Second Lap: A Single Nissan LEAF Goes Head-to-Head for Range and Economy
For our first range-vs-economy comparison, we ran two Nissan LEAFs up and down a mountain to see how they'd compare. One car was driven in the "D/Normal" mode, while the other was run in the "Eco" mode. Unfortunately we had a couple variables which may have skewed the results: the cars had different firmware versions, and both cars were driven by different people.
To correct the inequity, we decided to run just one LEAF, with one driver, over the same route twice—a round-trip distance of 27.4 miles, just short of the national commute-to-work average.
According to the Federal Highway Administration's (FHWA) 2009 National Household Travel Survey (NHTS), the average number of vehicle miles traveled per day was 28.97. To simulate our "commute to work," we drove from Venice, Calif. to the California Science Center, south of downtown Los Angeles.
Unlike the trip to Mt. Wilson with steep grades, this trip would be relatively flat, with a starting elevation near sea level, and ending up at 185' elevation. Instead of freeways and two-lane highways, the second test was performed on stop-and-go city streets.
The car's tire pressure was checked prior to the tests. During both "commutes to work," the climate control was set to 72 degrees/Auto, the windows were rolled up, and the headlights were turned off. The only difference between the two trips were "Eco" mode and "D/Normal" mode.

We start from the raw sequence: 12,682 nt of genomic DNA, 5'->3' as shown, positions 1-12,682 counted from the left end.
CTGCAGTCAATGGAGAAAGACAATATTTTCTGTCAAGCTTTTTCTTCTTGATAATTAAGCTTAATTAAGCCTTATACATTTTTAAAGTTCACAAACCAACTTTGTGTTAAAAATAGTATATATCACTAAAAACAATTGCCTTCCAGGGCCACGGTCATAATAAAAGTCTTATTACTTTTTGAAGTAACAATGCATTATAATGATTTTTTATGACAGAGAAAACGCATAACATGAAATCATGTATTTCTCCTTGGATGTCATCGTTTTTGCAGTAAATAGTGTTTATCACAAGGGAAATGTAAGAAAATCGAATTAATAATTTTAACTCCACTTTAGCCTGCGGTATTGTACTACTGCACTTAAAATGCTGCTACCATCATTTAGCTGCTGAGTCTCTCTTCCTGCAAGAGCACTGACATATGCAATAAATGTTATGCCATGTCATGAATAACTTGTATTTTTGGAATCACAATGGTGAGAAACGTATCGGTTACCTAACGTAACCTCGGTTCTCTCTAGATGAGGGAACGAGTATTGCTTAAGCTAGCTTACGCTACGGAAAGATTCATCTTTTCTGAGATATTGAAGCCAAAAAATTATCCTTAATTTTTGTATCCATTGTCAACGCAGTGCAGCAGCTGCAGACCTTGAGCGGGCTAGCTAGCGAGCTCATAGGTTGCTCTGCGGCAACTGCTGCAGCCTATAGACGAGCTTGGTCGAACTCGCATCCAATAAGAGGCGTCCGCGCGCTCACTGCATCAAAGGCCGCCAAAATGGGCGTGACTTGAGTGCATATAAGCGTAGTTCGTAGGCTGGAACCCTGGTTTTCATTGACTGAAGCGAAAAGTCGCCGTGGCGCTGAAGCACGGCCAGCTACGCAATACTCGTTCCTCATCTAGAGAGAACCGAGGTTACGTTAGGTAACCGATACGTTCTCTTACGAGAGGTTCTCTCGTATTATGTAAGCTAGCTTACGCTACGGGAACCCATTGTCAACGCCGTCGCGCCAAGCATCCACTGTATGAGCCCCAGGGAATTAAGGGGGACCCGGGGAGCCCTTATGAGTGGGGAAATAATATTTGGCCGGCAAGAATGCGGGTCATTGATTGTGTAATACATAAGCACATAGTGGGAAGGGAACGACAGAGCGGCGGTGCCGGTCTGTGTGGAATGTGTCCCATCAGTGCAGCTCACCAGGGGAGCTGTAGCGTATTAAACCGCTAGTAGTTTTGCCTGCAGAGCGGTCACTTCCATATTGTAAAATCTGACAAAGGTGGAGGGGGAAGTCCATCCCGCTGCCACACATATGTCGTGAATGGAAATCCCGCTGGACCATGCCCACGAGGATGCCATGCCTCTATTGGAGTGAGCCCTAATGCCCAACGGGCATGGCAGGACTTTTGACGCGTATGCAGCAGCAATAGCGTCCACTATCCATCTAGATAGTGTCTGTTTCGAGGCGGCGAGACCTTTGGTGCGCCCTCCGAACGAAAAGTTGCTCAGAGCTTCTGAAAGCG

Second Test Results
|Range remaining at CSC||85||85|
|Miles/kWh Used at CSC||4.1||4.1|
|Miles/kWh Used at End||4.5||4.2|
This time, the playing field was leveled by driving the same car twice (no conflicting firmware issues), and with the same driver. We discovered a slight improvement in economy when the LEAF was driven in the "Eco" mode. The faux-commute was fairly short in distance, but if the numbers were run for an entire year, the economy savings could really add up.
As one PluginCars community member states: "... all Eco does is encourage you to drive more like a hyper-miler than a jack rabbit. That is where the mileage gain comes from ... not anything magically different."
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